It's not quite The Jetsons yet, but in another nod to creating the high-tech hospital of the future, a growing number of facilities are turning wayfinding into the next digital revolution. These institutions use electronic kiosks, digital message boards and handheld devices to direct patients and visitors.
The growth of digital signage is riding the wave of new instant-communications technologies and may open up a new world to hospitals, characterized by smart phones and other interactive tools. They allow hospitals to push information to patients on everything from promoting healthy lifestyles to upcoming hospital events and special services, says Chuck Kuczynski, sales manager for the digital group, Clarke Systems, Allentown, Pa.
Electronic messaging also can help as hospital campuses expand and the patient, staff and visitor populations become more ethnically diverse, says Andrea Hyde, a health care consultant based in Baltimore. Traditional fixed signs and bulletin boards are not designed to display information in real time. Digital signage lets providers communicate key information to various stakeholders, reduce waiting times and stimulate sales of additional services, she says.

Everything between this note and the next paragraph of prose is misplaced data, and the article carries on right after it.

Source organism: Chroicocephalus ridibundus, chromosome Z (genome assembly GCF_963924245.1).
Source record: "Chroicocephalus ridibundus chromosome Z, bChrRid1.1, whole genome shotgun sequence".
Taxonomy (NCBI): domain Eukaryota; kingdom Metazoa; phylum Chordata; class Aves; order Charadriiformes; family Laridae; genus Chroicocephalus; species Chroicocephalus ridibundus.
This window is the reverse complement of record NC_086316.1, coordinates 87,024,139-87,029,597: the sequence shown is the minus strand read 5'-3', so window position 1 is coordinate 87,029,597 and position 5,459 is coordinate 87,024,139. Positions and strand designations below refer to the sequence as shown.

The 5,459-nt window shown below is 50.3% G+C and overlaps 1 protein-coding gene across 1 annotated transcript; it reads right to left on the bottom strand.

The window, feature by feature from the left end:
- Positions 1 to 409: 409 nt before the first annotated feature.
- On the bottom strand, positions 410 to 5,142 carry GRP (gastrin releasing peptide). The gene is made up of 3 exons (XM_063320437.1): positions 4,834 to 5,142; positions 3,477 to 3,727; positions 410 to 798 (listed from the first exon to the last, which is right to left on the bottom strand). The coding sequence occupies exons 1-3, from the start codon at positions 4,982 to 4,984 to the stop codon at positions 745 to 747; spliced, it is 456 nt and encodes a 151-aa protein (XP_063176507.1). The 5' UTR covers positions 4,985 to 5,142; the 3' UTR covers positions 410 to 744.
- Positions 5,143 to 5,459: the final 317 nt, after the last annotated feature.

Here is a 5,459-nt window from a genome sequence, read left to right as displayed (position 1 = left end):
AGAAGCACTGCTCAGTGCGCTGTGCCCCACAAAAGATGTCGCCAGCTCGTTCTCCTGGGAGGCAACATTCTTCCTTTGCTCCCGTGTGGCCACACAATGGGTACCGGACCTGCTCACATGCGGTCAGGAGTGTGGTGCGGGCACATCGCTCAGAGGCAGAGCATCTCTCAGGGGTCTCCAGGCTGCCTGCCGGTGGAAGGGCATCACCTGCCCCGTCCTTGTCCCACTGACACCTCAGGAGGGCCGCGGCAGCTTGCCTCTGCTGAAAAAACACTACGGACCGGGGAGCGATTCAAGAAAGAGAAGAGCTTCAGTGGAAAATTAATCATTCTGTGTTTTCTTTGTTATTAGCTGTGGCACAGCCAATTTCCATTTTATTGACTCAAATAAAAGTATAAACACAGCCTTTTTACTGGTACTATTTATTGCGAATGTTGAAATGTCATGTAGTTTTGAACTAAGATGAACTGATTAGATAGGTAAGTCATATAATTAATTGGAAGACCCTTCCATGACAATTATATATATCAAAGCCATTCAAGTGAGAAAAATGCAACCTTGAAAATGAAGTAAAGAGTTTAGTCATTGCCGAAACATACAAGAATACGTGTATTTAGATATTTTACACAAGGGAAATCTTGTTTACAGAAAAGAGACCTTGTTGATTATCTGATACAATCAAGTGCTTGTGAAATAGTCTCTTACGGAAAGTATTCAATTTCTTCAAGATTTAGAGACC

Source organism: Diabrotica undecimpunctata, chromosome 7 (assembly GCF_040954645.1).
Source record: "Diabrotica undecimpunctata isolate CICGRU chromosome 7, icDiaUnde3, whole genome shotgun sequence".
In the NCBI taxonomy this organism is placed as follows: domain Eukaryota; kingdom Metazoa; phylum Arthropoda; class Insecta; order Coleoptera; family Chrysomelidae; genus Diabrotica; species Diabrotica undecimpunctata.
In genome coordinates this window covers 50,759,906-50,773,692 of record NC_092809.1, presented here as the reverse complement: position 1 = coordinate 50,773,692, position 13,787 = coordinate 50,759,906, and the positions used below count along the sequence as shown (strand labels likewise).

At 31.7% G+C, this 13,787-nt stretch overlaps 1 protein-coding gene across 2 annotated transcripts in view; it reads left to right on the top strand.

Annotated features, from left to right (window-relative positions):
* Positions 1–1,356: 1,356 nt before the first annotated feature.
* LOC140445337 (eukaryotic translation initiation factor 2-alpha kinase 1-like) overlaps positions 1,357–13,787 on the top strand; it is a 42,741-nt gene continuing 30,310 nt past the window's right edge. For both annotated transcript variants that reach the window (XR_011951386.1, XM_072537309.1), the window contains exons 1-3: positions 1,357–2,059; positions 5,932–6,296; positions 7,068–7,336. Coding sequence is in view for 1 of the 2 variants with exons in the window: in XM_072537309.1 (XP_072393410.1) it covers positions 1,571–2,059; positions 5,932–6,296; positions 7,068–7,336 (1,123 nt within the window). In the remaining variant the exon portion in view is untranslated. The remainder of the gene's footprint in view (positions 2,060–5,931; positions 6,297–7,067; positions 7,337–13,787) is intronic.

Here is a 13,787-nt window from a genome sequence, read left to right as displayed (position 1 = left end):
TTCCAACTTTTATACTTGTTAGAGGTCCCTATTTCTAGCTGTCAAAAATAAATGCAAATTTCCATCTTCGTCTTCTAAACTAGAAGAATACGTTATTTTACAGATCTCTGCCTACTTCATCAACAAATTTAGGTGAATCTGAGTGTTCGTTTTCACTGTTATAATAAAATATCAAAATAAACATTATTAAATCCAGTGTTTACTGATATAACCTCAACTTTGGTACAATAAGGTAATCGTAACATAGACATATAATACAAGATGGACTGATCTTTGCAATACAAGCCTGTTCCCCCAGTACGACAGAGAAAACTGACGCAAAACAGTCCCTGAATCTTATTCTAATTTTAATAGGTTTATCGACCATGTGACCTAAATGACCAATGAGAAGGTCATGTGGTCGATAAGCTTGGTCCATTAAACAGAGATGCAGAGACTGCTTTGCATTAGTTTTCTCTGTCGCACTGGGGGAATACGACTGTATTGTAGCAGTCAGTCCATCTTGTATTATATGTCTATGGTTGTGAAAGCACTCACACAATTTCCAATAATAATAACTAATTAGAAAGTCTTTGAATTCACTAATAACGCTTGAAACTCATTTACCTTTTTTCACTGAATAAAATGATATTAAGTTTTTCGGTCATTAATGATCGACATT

However, digital signage may not be right for every hospital. "Electronic directories are not the right choice for smaller hospitals," says Patty Hudson, vice president, project design, APCO Sign Systems, Atlanta. "In addition to the initial expense, only one visitor at a time can access the wayfinding information." Also, facility professionals at some hospitals may install high-tech systems for the wrong reason: to look technologically progressive.
Another consideration is compliance with the Americans with Disabilities Act. For example, facility professionals should consider whether signage ought to include Braille and tactile letters.